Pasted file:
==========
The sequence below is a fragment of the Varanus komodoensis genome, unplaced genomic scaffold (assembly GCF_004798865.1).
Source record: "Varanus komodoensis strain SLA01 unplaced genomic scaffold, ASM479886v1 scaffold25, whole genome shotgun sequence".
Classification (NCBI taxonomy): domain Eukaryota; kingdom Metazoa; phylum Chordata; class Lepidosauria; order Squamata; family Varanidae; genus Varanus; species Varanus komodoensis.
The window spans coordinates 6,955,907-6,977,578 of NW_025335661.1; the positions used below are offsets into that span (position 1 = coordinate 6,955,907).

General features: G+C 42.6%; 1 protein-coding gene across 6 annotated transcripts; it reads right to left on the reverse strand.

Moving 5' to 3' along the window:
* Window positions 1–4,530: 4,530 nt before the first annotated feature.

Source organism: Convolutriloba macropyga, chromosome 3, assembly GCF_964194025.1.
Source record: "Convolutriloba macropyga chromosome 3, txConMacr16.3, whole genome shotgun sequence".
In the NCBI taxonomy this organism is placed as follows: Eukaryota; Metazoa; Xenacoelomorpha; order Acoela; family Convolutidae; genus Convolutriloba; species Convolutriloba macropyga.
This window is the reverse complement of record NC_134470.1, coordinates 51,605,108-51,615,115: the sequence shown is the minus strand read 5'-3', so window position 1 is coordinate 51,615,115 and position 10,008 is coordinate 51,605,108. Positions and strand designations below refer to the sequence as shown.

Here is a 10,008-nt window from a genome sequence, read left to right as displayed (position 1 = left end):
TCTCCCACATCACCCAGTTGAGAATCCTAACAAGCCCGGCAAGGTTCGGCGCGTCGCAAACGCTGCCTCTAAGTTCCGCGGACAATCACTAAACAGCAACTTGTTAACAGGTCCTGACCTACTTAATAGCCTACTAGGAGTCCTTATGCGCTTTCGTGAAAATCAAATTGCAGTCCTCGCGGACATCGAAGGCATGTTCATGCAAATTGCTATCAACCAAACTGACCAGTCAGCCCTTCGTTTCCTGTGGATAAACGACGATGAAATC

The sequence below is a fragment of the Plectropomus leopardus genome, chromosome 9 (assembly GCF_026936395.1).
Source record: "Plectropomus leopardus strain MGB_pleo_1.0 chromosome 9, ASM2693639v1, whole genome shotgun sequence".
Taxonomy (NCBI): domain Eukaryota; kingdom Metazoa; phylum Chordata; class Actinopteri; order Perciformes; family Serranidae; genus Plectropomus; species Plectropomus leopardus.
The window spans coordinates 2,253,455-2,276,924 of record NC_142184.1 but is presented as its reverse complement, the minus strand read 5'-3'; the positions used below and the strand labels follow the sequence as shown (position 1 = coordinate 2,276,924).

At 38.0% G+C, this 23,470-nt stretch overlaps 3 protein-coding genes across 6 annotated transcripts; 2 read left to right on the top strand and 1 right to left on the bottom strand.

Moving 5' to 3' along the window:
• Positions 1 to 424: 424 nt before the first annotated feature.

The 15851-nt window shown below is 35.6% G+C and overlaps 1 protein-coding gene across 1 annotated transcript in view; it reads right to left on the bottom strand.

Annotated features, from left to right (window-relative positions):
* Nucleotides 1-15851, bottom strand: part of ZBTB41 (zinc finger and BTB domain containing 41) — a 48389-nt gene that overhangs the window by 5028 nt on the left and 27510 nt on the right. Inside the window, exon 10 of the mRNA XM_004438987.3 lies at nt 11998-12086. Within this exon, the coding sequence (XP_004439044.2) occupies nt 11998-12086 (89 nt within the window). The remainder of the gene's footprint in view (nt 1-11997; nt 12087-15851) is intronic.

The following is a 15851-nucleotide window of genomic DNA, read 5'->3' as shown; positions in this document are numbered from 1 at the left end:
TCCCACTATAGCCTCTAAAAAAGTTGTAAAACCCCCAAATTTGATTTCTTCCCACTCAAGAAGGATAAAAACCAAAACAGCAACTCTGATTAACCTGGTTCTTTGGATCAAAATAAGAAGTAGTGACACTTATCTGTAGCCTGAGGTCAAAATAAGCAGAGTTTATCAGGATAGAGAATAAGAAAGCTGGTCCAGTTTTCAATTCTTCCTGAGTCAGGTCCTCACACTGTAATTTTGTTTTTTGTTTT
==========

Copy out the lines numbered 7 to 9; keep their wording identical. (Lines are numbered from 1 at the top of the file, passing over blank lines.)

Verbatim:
* Window positions 1–4,530: 4,530 nt before the first annotated feature.

Source organism: Convolutriloba macropyga, chromosome 3, assembly GCF_964194025.1.
Source record: "Convolutriloba macropyga chromosome 3, txConMacr16.3, whole genome shotgun sequence".